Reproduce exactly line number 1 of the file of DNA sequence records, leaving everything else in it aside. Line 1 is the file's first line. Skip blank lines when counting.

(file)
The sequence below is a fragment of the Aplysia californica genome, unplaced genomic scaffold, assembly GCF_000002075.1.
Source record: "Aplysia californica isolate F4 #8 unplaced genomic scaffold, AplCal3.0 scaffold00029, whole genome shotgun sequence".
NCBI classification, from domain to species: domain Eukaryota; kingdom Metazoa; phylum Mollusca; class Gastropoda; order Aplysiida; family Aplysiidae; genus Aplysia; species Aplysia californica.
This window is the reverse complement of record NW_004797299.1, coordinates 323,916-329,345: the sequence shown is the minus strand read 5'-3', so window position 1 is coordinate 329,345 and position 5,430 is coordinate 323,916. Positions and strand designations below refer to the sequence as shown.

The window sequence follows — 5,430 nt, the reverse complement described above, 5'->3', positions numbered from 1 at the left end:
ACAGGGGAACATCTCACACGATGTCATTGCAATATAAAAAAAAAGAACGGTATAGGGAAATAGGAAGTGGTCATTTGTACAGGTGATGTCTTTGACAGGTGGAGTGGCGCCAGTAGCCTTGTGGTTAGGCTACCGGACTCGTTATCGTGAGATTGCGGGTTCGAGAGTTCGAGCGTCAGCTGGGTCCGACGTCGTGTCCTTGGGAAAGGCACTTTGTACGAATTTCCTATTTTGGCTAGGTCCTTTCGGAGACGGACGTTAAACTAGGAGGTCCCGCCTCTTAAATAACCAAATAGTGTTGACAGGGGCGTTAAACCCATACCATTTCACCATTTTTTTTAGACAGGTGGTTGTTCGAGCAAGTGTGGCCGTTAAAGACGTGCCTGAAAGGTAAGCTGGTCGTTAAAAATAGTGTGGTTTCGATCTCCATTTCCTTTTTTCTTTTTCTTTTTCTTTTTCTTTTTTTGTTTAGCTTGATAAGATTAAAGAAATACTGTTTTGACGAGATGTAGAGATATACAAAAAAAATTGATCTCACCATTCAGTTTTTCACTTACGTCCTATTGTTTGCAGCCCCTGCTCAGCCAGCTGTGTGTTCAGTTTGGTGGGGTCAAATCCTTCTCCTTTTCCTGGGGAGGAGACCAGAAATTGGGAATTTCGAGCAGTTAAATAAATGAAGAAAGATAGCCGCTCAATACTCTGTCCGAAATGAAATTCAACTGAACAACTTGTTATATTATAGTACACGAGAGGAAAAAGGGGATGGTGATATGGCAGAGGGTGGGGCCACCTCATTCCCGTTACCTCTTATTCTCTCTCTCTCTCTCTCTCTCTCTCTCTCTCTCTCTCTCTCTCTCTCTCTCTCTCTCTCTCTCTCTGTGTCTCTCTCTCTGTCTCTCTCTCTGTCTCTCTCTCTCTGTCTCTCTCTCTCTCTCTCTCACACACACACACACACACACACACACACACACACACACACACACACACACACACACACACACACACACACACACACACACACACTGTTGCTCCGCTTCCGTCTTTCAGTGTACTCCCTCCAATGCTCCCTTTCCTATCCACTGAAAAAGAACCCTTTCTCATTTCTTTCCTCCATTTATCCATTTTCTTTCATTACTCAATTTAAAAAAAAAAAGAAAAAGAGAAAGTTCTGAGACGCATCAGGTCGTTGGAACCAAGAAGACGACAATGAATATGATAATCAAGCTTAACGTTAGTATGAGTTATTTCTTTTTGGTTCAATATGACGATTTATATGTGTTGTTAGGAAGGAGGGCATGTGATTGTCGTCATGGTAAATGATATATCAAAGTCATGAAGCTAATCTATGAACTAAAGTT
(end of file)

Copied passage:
The sequence below is a fragment of the Aplysia californica genome, unplaced genomic scaffold, assembly GCF_000002075.1.